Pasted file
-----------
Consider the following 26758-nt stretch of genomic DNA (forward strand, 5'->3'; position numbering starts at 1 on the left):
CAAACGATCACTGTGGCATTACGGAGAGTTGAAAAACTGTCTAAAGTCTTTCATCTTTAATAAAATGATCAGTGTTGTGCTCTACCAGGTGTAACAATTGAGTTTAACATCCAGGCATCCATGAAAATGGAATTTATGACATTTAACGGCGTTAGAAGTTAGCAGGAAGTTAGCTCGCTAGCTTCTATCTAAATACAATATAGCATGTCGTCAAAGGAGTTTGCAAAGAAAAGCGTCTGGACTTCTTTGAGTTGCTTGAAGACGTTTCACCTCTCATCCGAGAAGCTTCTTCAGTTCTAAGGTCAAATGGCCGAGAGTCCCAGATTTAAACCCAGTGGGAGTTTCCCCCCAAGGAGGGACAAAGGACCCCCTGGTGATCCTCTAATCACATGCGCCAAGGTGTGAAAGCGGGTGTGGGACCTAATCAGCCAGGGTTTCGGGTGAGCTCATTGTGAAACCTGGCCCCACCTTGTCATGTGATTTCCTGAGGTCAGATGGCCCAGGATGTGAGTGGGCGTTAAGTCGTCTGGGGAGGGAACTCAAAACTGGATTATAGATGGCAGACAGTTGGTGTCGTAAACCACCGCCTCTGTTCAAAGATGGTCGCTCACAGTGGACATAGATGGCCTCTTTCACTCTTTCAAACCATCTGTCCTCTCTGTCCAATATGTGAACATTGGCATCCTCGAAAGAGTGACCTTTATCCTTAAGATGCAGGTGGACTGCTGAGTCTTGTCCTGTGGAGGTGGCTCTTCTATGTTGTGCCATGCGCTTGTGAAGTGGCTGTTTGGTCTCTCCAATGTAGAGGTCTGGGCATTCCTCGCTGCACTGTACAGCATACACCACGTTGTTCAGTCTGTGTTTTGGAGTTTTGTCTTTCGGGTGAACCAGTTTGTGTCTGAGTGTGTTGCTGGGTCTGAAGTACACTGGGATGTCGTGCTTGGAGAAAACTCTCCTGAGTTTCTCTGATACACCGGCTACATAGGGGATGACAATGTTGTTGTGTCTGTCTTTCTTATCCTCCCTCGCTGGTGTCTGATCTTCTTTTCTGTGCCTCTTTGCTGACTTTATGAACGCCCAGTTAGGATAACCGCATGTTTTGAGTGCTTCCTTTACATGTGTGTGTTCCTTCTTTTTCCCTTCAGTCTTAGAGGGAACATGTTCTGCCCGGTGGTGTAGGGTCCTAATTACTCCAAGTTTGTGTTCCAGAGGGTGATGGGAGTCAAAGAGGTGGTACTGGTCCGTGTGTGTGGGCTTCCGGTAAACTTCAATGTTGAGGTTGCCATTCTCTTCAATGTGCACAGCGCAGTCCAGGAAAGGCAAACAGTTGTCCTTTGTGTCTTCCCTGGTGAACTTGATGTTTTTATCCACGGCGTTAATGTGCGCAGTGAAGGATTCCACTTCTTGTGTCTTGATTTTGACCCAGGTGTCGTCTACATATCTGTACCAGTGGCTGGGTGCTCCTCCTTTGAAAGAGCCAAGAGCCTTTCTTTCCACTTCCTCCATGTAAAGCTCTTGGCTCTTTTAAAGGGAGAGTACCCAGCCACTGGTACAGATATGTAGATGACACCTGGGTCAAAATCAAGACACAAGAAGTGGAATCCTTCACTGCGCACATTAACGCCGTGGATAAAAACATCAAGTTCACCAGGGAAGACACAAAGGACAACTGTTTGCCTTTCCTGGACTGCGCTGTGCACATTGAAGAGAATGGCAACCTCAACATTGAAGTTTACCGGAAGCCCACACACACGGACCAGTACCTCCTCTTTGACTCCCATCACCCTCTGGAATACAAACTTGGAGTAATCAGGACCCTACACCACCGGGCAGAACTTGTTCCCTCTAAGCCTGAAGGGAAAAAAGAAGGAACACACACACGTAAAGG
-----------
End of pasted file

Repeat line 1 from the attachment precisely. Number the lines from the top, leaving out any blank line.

Consider the following 26758-nt stretch of genomic DNA (forward strand, 5'->3'; position numbering starts at 1 on the left):